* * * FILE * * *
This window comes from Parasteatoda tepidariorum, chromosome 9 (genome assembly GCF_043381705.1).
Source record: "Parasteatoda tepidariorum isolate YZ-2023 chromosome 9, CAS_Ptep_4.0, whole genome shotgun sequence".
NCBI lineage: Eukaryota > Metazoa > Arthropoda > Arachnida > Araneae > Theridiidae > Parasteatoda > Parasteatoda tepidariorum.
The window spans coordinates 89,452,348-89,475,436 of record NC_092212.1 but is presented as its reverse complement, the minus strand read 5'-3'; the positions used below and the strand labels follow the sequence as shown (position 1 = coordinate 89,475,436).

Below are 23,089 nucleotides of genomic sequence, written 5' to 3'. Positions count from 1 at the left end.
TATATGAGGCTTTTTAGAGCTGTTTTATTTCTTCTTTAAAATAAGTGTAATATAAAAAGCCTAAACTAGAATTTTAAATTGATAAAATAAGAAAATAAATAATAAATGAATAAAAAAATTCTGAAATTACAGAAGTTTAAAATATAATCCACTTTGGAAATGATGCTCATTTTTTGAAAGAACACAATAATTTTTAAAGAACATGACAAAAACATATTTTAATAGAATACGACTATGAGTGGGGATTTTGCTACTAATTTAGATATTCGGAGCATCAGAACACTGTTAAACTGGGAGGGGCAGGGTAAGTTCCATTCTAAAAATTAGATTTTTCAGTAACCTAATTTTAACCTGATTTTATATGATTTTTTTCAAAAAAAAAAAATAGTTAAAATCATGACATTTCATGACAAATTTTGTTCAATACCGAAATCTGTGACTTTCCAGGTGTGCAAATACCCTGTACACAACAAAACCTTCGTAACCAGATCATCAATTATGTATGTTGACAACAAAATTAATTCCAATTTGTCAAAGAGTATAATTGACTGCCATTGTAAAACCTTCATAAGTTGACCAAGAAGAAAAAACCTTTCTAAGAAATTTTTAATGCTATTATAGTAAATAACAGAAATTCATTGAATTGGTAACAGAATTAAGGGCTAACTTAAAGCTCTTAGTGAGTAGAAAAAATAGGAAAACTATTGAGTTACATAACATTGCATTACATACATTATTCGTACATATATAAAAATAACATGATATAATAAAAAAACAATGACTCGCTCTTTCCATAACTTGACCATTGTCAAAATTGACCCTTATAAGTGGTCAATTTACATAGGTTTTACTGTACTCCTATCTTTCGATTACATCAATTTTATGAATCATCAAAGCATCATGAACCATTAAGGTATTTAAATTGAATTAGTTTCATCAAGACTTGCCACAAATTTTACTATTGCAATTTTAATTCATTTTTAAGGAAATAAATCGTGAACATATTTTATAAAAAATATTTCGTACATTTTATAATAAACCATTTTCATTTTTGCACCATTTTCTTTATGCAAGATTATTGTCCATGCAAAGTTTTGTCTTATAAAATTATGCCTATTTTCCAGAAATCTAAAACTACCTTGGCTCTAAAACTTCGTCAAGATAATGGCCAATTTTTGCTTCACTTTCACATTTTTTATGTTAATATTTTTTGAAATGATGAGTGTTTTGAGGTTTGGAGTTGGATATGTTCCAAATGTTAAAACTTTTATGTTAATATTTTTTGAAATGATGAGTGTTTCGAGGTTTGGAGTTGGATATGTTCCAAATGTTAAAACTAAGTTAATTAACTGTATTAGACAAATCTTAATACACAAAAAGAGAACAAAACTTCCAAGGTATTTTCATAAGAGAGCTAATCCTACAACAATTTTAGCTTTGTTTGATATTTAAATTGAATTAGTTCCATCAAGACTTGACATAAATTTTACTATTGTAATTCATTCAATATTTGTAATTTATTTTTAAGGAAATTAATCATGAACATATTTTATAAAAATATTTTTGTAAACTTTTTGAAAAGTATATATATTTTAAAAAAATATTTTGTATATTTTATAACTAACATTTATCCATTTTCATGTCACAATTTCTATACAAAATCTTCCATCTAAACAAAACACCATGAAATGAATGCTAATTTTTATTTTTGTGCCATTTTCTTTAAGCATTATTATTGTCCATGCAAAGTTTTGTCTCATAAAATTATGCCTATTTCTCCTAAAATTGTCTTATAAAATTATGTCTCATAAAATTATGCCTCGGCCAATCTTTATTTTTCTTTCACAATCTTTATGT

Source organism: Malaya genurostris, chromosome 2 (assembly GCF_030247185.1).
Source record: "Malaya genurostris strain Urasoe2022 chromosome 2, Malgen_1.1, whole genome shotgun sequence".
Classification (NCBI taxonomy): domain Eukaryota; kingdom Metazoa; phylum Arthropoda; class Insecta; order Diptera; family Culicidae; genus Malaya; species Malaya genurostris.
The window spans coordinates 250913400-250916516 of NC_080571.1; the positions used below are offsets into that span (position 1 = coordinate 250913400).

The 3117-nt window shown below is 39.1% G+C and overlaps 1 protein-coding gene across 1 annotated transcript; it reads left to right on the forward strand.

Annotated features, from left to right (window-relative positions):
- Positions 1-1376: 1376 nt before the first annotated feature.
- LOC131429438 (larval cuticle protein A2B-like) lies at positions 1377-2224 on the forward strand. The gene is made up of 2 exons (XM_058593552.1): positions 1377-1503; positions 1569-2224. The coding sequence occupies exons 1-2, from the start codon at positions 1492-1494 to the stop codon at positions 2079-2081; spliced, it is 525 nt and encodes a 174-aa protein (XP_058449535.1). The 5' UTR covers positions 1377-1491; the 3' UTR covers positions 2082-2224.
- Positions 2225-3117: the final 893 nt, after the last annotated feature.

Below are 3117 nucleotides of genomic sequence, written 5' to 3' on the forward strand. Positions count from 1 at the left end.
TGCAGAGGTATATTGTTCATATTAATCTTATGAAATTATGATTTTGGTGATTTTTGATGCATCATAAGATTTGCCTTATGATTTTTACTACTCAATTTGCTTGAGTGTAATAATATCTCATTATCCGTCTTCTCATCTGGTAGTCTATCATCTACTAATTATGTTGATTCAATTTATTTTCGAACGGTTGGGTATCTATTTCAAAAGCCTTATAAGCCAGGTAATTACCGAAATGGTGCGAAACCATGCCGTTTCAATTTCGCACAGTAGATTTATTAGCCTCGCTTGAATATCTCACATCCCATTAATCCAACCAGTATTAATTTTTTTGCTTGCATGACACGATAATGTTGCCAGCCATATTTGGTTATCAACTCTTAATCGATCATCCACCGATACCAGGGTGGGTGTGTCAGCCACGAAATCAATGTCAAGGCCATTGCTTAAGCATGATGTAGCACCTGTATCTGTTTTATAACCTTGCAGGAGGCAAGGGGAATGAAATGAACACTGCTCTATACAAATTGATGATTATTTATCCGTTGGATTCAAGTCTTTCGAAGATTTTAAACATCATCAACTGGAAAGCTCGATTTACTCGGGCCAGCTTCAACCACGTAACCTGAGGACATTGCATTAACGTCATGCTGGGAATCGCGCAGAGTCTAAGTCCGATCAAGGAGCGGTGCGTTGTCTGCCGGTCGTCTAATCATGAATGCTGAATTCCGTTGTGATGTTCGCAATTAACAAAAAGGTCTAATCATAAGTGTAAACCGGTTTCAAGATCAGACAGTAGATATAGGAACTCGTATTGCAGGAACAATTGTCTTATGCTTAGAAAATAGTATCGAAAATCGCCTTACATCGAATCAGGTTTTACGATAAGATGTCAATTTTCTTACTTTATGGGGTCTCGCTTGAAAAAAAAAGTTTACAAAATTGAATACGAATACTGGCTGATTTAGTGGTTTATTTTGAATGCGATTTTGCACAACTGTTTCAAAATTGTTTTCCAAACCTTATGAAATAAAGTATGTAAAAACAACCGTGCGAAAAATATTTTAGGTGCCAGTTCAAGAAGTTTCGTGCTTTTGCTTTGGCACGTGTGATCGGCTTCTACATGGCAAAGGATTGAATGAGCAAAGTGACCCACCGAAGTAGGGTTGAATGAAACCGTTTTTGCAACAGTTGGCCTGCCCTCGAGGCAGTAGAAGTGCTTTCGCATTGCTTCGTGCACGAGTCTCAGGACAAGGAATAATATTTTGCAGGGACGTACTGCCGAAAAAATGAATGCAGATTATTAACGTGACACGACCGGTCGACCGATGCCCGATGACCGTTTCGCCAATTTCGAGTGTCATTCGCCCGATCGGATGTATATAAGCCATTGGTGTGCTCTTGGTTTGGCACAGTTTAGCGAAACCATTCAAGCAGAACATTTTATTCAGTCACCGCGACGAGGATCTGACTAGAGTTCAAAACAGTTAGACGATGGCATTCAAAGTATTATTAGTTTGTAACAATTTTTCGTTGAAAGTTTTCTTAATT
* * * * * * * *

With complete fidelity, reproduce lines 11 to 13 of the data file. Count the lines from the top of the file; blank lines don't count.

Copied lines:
The 3117-nt window shown below is 39.1% G+C and overlaps 1 protein-coding gene across 1 annotated transcript; it reads left to right on the forward strand.

Annotated features, from left to right (window-relative positions):
- Positions 1-1376: 1376 nt before the first annotated feature.